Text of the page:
New high-density B737 rolls-out today

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This topic contains 17 replies, has 9 voices, and was last updated by  AisleSeatTraveller 10 Dec 2015
at 00:52
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Viewing 15 posts - 1 through 15 (of 18 total)

  • Anonymous

    Charles-P
    Participant

    The desire of some airlines to squeeze us all in to ever more dense aircraft continues with Boeing announcing today the first flight of the 737 MAX 200

    The MAX 200 is named for its seating for up to 200 passengers in a single-class high-density configuration with ultra slimline seats. An extra exit door is required because of the higher passenger capacity. Three of eight galley trolleys are also removed to accommodate more passenger space.

    On September 8, 2014, Ryanair signed an agreement with Boeing to purchase up to 200 new Boeing 737 MAX 200 “gamechanger” aircraft – comprising 100 firm orders and 100 options.


    AMcWhirter
    Participant

    http://www.businesstraveller.com/news/102360/boeing-unveils-first-b737-max-8

    What needs to be mentioned is that this B737 MAX (the B737 family dates from the late 1960s) is not just for short-haul use. There are also variants which can tackle long-haul too.

    Already Norwegian has said it will operate this B737 MAX on transatlantic flights starting in 2016 – please refer to the piece I wrote about this in the November issue of the magazine.

    Airbus has a rival A321 neo with similar seat count and range capability.

    IAG has indicated it’s a possibility for SNN to US East Coast.

    Also, the B737 Max 8 hasn’t flown yet, it’s just been rolled-out. I’ve edited the thread title.


    Charles-P
    Participant

    Graham Smith – true and thanks for the edit but Boeing’s order book shows 2,955 of the 737 Max planes in the backlog so it is coming
    Airbus, which launched its A320neo program several months before Boeing launched the 737 Max, has firm orders for around 4,400 A320neo jets at the end of November.

    These new very high density aircraft are coming and as was said in the BT story highlighted above they are going to be used on not just short haul. I wrote this post to illustrate what I think is a real fundamental change in the type of aircraft we are going to see in the years to come. The low cost airlines are going to pack their passengers in ever tighter until people call “enough”, as yet that is not happening.


    dutchyankee
    Participant

    Alex and Graham, I am sure what Charles was pointing out is that an airline like Ryanair that already squeezes 189 passengers into their 737-800’s, is the launch customer for the 737 Max 200 which is the same size as the 737-800 and 737 Max 8, but is happy to squeeze yet another 11 pax in which will entail two more rows. When does such a seat pitch become inhumane???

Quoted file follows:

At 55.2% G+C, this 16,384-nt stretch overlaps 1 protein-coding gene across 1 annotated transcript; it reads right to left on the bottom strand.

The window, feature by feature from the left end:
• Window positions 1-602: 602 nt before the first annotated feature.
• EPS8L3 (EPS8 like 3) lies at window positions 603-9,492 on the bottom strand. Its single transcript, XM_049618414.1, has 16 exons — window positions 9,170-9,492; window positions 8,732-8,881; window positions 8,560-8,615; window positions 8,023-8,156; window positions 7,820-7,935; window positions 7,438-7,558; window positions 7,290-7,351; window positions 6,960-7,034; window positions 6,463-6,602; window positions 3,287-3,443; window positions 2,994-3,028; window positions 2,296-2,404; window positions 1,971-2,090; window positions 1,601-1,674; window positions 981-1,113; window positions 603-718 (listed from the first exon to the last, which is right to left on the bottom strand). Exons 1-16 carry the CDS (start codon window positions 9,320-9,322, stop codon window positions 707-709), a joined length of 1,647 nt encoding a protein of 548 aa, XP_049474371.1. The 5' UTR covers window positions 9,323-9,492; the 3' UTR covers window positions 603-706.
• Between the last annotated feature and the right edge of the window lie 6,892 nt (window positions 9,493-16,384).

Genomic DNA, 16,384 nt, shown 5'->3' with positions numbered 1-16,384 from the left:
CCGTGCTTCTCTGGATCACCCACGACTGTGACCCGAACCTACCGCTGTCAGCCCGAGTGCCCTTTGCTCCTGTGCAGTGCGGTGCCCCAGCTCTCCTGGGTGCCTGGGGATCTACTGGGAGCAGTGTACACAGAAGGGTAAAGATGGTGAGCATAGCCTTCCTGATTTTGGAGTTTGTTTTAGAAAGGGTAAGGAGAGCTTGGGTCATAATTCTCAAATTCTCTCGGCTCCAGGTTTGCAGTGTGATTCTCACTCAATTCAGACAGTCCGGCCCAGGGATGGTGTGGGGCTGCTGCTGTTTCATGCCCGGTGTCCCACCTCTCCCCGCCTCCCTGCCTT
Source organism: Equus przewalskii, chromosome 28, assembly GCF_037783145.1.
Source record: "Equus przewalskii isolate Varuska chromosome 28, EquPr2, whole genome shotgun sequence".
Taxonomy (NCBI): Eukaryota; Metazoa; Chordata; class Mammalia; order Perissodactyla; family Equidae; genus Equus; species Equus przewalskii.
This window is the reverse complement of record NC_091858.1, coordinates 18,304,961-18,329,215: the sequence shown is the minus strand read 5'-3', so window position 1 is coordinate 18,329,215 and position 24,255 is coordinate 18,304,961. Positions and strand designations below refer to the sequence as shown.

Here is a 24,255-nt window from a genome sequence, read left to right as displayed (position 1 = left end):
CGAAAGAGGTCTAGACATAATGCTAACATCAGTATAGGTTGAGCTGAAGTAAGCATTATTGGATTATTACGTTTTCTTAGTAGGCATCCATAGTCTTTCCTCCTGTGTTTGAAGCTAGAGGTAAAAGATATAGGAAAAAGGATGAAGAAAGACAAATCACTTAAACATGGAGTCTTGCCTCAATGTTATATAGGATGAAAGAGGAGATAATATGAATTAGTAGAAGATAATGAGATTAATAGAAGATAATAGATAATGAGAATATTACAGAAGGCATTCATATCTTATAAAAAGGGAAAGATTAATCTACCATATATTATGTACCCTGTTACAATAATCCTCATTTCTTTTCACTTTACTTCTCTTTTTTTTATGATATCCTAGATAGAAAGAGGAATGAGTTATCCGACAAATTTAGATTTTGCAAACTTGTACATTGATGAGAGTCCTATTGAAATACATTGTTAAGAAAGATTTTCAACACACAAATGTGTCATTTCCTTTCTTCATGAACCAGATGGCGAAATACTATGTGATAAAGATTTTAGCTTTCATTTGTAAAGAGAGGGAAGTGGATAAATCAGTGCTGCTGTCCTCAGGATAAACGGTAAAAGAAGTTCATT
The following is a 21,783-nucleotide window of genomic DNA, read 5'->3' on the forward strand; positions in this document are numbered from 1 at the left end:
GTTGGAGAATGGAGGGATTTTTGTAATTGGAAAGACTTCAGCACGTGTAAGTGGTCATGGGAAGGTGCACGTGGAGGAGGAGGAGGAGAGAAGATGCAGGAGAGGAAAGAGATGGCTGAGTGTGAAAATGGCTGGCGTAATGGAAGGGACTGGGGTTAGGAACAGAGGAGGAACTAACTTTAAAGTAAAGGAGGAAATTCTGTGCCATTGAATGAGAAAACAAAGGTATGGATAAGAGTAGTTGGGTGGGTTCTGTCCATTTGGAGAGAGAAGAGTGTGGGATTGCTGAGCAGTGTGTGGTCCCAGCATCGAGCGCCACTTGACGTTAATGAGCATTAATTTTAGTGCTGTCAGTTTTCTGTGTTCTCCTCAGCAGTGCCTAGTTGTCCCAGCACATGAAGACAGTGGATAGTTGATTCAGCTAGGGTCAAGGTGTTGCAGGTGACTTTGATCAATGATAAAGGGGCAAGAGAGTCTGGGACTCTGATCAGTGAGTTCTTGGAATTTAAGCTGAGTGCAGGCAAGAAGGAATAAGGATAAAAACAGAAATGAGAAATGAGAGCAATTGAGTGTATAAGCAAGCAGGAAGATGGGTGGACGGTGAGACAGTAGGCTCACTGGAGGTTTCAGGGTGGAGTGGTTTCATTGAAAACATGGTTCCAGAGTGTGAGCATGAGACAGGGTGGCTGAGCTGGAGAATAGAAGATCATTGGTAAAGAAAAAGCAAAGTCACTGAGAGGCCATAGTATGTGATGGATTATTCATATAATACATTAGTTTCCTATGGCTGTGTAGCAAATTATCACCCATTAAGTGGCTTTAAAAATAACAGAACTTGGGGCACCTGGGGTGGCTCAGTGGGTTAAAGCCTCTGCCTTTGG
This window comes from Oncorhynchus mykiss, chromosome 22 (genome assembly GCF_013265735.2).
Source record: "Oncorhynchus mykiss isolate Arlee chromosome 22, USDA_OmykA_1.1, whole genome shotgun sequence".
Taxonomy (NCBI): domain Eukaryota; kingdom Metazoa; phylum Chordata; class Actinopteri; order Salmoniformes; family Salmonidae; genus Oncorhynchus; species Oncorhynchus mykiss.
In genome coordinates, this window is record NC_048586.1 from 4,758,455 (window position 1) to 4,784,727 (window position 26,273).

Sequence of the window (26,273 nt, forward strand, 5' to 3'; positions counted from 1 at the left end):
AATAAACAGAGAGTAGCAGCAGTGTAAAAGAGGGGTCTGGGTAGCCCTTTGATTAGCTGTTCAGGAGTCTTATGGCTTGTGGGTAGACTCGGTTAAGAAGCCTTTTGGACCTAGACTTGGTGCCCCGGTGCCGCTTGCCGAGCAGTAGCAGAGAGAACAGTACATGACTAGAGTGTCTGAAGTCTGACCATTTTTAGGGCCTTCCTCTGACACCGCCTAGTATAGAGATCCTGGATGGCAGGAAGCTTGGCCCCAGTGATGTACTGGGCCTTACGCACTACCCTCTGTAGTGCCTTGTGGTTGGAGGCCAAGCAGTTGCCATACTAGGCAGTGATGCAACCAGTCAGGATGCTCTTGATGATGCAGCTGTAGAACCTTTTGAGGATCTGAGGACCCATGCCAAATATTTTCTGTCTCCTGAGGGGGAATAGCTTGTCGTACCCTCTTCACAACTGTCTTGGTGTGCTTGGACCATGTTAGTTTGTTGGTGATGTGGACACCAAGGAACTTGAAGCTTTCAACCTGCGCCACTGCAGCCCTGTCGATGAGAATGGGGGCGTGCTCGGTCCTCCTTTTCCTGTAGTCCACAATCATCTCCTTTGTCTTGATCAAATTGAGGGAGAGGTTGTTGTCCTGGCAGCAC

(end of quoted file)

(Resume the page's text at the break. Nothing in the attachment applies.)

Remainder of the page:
AMcWhirter
    Participant

    I take your point, dutchyankee.

    But it’s not just Ryanair.

    I’m sure Norwegian will apply dense seating when it starts Cork-Boston in 2016.

    http://www.businesstraveller.com/news/102088/norwegian-to-launch-flights-from-cork-to-boston

    In fact, Norwegian did recently operate a service from LGW to JFK using one of its short-haul B737s.

    A B787 had failed and the quickest way to move some stranded passengers was to draft in a short-haul B737.

    However, the flight didn’t operate non-stop. It routed LGW-JFK via REK.


    Charles-P
    Participant

    In my view we are going to see two very different types of airline travel in the future.

    Business – people prepared to pay for comfort, decent food, entertainment and other ‘luxuries’

    Basic Economy – people focused on no more than the price who will put up with being packed into ever smaller spaces with no frills whatsoever as long as the cost V comfort trade off is ok for them.

    I give as an example my daughter who will happily join Daddy in Business when he is paying but will also cheerfully live with easyjet etc when it is her cash.


    IanFromHKG
    Participant

    So they fit in eleven more pax by removing 37.5% of the galley trolleys. I wonder what that will do to the returns on F&B charges…. Or perhaps they will put aside some more space for defibrillators, anticoagulants and compression stockings for all the DVT Sufferers…


    AMcWhirter
    Participant

    Ian – In fact this is nothing new. IAG’s Vueling is already operating what it calls an “enhanced comfort” A320.

    It has slimline seating and reduced galley space.

    What is also worrying is that I am sure the number of toilets on these aircraft are also being reduced.

    http://www.businesstraveller.com/discussion/topic/Alex-On…IAG-Group-acquires-enhanced-comfort-A320


    Charles-P
    Participant

    “enhanced comfort” on a high density aircraft ?

    Right up there as corporate doublespeak.


    superchris
    Participant

    well thats something to look forward to then……


    EastCoast747
    Participant

    Lavatories ?? Probably not….


    CathayLoyalist2
    Participant

    EastCoast747 – lavatories yes – but they will be outside ( and you’ll pay for the view!!)


    EastCoast747
    Participant

    Oh dear – we know what happens when you….in the wind.

    Had to laugh last week on a Southwest 737 when a waggish male flight attendant announced as part of the briefing “There are two lavatories on this aircraft – a Men’s Room at the front and a Men’s Room at the rear.Sorry ladies…..”

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